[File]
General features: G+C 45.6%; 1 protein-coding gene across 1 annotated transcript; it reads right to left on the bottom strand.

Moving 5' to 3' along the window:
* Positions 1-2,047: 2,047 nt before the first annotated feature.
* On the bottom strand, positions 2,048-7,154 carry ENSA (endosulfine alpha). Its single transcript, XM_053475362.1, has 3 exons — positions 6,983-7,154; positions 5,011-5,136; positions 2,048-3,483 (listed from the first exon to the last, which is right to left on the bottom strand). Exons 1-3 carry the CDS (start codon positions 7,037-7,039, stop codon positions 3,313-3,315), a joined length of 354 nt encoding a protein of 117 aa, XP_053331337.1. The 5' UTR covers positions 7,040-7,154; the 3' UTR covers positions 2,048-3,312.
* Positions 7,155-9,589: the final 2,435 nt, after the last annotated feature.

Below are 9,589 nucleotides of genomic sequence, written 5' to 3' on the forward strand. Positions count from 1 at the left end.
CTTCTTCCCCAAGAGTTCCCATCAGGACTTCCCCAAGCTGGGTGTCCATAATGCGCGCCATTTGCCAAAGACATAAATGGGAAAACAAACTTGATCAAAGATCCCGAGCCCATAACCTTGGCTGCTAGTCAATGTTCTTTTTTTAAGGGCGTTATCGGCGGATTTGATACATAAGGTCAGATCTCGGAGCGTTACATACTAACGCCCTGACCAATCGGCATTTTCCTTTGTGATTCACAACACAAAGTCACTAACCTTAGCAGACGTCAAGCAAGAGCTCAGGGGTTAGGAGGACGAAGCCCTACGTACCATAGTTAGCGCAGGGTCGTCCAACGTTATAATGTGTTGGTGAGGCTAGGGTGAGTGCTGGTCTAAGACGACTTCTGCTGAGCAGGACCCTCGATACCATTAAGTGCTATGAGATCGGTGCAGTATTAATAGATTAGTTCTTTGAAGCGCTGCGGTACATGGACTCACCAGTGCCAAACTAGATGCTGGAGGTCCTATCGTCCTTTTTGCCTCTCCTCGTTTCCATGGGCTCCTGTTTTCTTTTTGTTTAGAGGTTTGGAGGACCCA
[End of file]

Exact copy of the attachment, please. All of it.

General features: G+C 45.6%; 1 protein-coding gene across 1 annotated transcript; it reads right to left on the bottom strand.

Moving 5' to 3' along the window:
* Positions 1-2,047: 2,047 nt before the first annotated feature.
* On the bottom strand, positions 2,048-7,154 carry ENSA (endosulfine alpha). Its single transcript, XM_053475362.1, has 3 exons — positions 6,983-7,154; positions 5,011-5,136; positions 2,048-3,483 (listed from the first exon to the last, which is right to left on the bottom strand). Exons 1-3 carry the CDS (start codon positions 7,037-7,039, stop codon positions 3,313-3,315), a joined length of 354 nt encoding a protein of 117 aa, XP_053331337.1. The 5' UTR covers positions 7,040-7,154; the 3' UTR covers positions 2,048-3,312.
* Positions 7,155-9,589: the final 2,435 nt, after the last annotated feature.

Below are 9,589 nucleotides of genomic sequence, written 5' to 3' on the forward strand. Positions count from 1 at the left end.
CTTCTTCCCCAAGAGTTCCCATCAGGACTTCCCCAAGCTGGGTGTCCATAATGCGCGCCATTTGCCAAAGACATAAATGGGAAAACAAACTTGATCAAAGATCCCGAGCCCATAACCTTGGCTGCTAGTCAATGTTCTTTTTTTAAGGGCGTTATCGGCGGATTTGATACATAAGGTCAGATCTCGGAGCGTTACATACTAACGCCCTGACCAATCGGCATTTTCCTTTGTGATTCACAACACAAAGTCACTAACCTTAGCAGACGTCAAGCAAGAGCTCAGGGGTTAGGAGGACGAAGCCCTACGTACCATAGTTAGCGCAGGGTCGTCCAACGTTATAATGTGTTGGTGAGGCTAGGGTGAGTGCTGGTCTAAGACGACTTCTGCTGAGCAGGACCCTCGATACCATTAAGTGCTATGAGATCGGTGCAGTATTAATAGATTAGTTCTTTGAAGCGCTGCGGTACATGGACTCACCAGTGCCAAACTAGATGCTGGAGGTCCTATCGTCCTTTTTGCCTCTCCTCGTTTCCATGGGCTCCTGTTTTCTTTTTGTTTAGAGGTTTGGAGGACCCA